6. 6. © OECD/IEA 2017 Learning curve approach for solar PV: Separate learning for PV module and BOS • Increasing share of BOS in total specific investment costs for PV systems • Chosen approach: - PV module: global learning - BOS: regional learning • Learning rate for BOS? - Current approach: same learning rate for module and BOS - Elshurafa et al. (2017) estimated learning rate of 11% for BOS of residential PV systems. 57% 51% 52% 45% 46% 44% 42% 33% 0% 20% 40% 60% 80% 100% 2010 2011 2012 2013 2014 2015 2016 2060 (2DS) Utility-scalesolarPVCAPEX BOS share Module share Sources: BNEF(2017), PV Market Outlook, Q1 2017; ETP analysis. Notes: Capacity-weighted CAPEX across regions Utility-scale solar PV
  7. 7. © OECD/IEA 2017 Challenges in the use of experience curves • Experience curve parameters for technologies, when only limited deployment so far (and hence few data points available): - Expert elicitation - Drawing analogies from similar technologies • Energy technologies often consist of various components, with different drivers influencing their costs, e.g.: - Solar PV system: PV module + Balance-of-system (BOS) - Battery system: Battery pack + Power conversion system + Energy management system + BOS - CCS power plant: Conventional power plant + CO2 capture equipment • Global versus local learning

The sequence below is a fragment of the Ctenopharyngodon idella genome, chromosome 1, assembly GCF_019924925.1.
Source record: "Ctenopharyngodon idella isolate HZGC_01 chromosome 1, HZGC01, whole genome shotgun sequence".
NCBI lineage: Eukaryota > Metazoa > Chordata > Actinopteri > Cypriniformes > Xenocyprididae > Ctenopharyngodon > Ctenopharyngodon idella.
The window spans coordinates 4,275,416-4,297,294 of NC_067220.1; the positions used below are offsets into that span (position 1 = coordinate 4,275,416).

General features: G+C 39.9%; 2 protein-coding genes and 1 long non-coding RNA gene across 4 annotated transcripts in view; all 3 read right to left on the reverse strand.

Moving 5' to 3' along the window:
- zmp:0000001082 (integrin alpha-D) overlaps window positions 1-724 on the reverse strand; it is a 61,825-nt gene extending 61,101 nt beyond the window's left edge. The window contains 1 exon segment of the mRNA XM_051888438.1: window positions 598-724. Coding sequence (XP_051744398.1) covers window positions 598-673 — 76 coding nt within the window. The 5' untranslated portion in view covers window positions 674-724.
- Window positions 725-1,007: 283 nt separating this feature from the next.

8. 8. © OECD/IEA 2017 Which learning rate, when only limited deployment so far? • Review by Dutton and Thomas (1984) of manufacturing industries such as electronics, machine tools, system components for electronic data processing, papermaking, aircraft, steel, apparel, and automobiles shows 82% as most probable progress ratio (or 18% learning rate). • McDonald and Schrattenholzer (2001) estimated around 14% as median for energy conversion technologies. Distribution of progress ratios Source: Dutton, J.M. and Thomas, A. (1984), Treating Progress Functions as a Managerial Opportunity in IEA (2000), Experience curves for energy technology policy; McDonald and Schrattenholzer (2001), Learning rates for energy technologies.
  9. 9. © OECD/IEA 2017 Which learning rate, when only limited deployment so far? (2) • Drawing analogies from similar technologies • In ETP, learning curve approach used for additional CAPEX of capture equipment Example: CCS power technologies Sources: Rubin et al. (2007), Use of experience curves to estimate the future cost of power plants with CO2 capture; Van den Broeck et al. (2009), Effects of technological learning on future cost and performance of power plants with CO2 capture.
  10. 10. © OECD/IEA 2017 Challenges in the use of experience curves • Energy technologies often consist of various components, with different drivers influencing their costs, e.g.: - Solar PV system: PV module + Balance-of-system (BOS) - Battery system: Battery pack + Power conversion system + Energy management system + BOS - CCS power plant: Conventional power plant + CO2 capture equipment • Global versus local learning • Experience curve formulation and model implementation • Experience curve parameters for technologies, when only limited deployment so far (and hence few data points available): - Expert elicitation - Drawing analogies from similar technologies